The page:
© St. Petersburg Times, published January 5, 2003
TEMPE, Ariz. -- Willis McGahee's decision on whether to return to Miami has been made for him -- in the worst possible way.
McGahee tore three ligaments in his left knee against Ohio State Friday night in the Fiesta Bowl and is scheduled for reconstructive surgery today.
The injury will prevent the sophomore, who ran for a school-record 1,686 yards and 27 touchdowns this season and was a finalist for the Heisman Trophy and Doak Walker and Walter Camp awards, from entering the NFL draft. The 6-foot-1, 224-pound Miami native was widely projected to be the first running back taken in April.
"That's more tragic than losing the national title," offensive line coach Art Kehoe said. "That kid is so tough and meant so much to our team. To be so close to the end of the game. He was really starting to crank when he got hurt. Those things happen. He's got to be devastated. You just imagine what's going through his head."
The injury to McGahee, who became the starter when Frank Gore tore ligaments in his knee during spring practice, occurred with 11:39 left in the fourth quarter, when he took a screen pass from Ken Dorsey on third and 10 from the Ohio State 35 and was hit by Will Allen for a 2-yard loss. McGahee, who carried eight times for 42 yards after halftime, including a 9-yard touchdown run that cut Ohio State's lead to 17-14 with about two minutes left in the third quarter, had to be helped from the field and was in severe pain for much of the night, coaches said. He totaled 20 carries for 67 yards.
Gore began running five months after his injury but hasn't returned to full-contact practice. He spent last week acting as Ohio State's Maurice Clarett in practice. McGahee has nearly eight months before Miami's season opener at Louisiana Tech.
"He'll come back," running backs coach Don Soldinger said. "He's that type of guy, a competitor, a hard worker. I've seen it over and over again. If he stays positive and works hard -- he's down in the dumps right now -- he'll come back. He has an unbelievable work ethic combined with tremendous talent. You can't go wrong that way."
PARTING SHOTS: Secondary coach Mark Stoops had a few choice words for Terry Porter, the field judge who ruled that Miami freshman cornerback Glenn Sharpe interfered with intended receiver Chris Gamble on the fourth-down pass that fell to the ground in the end zone, setting up Ohio State's tying touchdown.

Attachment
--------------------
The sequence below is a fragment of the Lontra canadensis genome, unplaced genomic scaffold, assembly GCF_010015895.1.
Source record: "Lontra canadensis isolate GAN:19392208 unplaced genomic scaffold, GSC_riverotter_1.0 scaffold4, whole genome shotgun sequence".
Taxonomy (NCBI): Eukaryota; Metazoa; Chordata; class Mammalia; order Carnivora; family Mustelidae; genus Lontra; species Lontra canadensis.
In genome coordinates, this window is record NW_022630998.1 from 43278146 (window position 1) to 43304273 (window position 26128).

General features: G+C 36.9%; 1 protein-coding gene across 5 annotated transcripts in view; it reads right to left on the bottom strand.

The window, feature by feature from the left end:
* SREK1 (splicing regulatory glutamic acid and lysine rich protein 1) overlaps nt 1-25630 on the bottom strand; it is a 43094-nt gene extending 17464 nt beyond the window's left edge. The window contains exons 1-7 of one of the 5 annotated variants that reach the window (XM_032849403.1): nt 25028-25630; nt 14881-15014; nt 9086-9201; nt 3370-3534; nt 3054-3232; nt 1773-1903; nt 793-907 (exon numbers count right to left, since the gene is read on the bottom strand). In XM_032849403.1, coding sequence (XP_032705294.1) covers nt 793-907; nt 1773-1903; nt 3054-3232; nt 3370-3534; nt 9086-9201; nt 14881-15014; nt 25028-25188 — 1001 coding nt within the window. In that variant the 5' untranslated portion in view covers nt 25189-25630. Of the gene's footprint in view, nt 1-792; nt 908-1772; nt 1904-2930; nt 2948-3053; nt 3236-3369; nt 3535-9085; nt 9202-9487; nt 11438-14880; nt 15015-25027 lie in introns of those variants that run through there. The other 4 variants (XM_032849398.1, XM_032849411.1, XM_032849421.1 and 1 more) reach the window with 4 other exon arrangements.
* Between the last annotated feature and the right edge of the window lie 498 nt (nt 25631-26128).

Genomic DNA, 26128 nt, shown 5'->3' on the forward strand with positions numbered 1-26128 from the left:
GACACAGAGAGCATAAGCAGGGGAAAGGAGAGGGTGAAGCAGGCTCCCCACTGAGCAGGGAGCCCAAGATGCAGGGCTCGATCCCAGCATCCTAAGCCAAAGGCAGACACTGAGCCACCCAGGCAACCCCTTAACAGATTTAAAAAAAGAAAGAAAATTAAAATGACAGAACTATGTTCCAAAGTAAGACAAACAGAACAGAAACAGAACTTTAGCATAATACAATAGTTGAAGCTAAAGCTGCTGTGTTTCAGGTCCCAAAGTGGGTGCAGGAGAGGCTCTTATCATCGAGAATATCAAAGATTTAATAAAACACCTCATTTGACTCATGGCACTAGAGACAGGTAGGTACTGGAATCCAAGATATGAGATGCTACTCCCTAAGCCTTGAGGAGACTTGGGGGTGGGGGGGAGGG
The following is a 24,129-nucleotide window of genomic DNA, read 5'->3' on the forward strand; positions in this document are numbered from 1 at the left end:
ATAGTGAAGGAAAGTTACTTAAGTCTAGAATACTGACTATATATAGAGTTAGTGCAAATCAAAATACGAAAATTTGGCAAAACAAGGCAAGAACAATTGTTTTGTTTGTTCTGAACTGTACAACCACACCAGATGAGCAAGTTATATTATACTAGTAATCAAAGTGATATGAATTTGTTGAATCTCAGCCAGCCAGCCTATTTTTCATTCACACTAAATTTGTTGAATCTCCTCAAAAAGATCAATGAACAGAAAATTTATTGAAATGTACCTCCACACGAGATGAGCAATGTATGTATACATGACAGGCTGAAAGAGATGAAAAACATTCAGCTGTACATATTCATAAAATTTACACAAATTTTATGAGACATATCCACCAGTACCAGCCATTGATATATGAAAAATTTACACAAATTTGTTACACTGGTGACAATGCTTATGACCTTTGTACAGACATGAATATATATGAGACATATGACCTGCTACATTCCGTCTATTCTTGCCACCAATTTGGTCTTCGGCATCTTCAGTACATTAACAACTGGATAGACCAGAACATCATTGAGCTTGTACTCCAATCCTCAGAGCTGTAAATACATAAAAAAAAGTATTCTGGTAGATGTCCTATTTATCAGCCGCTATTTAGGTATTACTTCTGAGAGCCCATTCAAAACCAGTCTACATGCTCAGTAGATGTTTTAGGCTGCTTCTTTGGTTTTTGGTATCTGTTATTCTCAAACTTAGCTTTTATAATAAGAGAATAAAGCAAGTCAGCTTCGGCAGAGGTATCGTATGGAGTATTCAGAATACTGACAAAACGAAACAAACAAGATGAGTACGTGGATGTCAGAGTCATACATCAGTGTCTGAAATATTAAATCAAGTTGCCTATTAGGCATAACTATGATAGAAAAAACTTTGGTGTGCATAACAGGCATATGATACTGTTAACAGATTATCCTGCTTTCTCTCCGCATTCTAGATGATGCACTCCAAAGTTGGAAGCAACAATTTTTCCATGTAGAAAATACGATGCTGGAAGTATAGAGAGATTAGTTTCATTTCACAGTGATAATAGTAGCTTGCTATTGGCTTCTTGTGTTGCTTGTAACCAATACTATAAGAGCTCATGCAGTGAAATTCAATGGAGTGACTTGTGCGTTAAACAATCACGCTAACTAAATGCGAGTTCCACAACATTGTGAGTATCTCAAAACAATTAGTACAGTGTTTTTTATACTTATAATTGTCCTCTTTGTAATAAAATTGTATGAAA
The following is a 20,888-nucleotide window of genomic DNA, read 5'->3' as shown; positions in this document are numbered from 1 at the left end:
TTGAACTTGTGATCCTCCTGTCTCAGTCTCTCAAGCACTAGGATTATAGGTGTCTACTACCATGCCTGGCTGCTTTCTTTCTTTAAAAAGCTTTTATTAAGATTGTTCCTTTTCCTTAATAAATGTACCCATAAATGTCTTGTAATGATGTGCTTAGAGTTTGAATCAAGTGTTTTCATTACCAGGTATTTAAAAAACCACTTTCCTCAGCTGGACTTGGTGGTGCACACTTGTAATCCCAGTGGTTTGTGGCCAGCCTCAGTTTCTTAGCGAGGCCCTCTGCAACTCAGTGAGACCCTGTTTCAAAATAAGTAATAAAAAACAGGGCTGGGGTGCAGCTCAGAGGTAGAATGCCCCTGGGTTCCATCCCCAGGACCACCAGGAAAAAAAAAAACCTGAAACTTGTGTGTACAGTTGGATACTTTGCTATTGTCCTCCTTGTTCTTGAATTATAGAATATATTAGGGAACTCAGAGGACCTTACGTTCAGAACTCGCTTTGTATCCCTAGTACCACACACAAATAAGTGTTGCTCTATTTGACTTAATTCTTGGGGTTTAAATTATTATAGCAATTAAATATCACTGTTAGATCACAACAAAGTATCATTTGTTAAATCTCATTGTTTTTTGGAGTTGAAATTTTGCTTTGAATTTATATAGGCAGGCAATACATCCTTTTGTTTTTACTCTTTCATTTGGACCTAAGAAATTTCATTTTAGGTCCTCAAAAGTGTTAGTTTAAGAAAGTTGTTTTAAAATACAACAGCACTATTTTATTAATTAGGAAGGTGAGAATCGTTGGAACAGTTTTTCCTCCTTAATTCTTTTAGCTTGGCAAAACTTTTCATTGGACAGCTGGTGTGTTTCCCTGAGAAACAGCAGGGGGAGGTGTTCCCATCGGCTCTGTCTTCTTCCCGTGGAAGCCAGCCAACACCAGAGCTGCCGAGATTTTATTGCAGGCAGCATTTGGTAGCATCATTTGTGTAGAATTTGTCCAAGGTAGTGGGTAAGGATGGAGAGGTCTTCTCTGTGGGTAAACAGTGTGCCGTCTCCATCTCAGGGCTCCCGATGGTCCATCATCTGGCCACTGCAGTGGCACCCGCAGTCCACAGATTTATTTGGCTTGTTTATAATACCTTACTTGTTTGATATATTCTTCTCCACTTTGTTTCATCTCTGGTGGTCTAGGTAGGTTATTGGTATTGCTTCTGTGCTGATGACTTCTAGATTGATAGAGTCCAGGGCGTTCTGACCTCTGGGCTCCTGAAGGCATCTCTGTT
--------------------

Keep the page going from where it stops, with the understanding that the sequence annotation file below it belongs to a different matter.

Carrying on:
"I really thought that game was over," Stoops told ESPN.com. "Just like everybody else. And there's not another official in the history of the game that would make that call."
Stoops added, "We were blitzing. I didn't want them to catch a little slant or a little hitch. I told them to get in the receiver's face because there's not an official that's going to make that call. They'd been letting us play all day, so let us play. ... A couple of plays before, they pushed off to create some separation, so if you're going to let us play, well let us play. I want to see the replay, and if that's as bad a call as I think it was, something ought to be done. That was a joke. That's all I can really say."
In the past two years, according to ESPN.com, the Big 12 has issued at least two letters of apology after games in which Porter, part of that conference's officiating crew, has made controversial calls.
RATINGS: The game drew the highest television rating since the Bowl Championship Series started pairing the top teams for the national title after the 1998 season. ABC reported an 18.6 rating, a 30.7 percent jump from last year's national championship, when Miami routed Nebraska 37-14 in the Rose Bowl. The ratings were measured in the country's 55 largest markets. Nationwide ratings will be released Monday. The rating peaked during the final half-hour at 22.3. The four highest-rated markets were in Ohio: Columbus (52.1), Cleveland (42.7), Dayton (38.5) and Cincinnati (33.6). West Palm Beach was seventh (26.1), Orlando was 10th (25.2) and Miami was tied with Atlanta for 11th (25.0).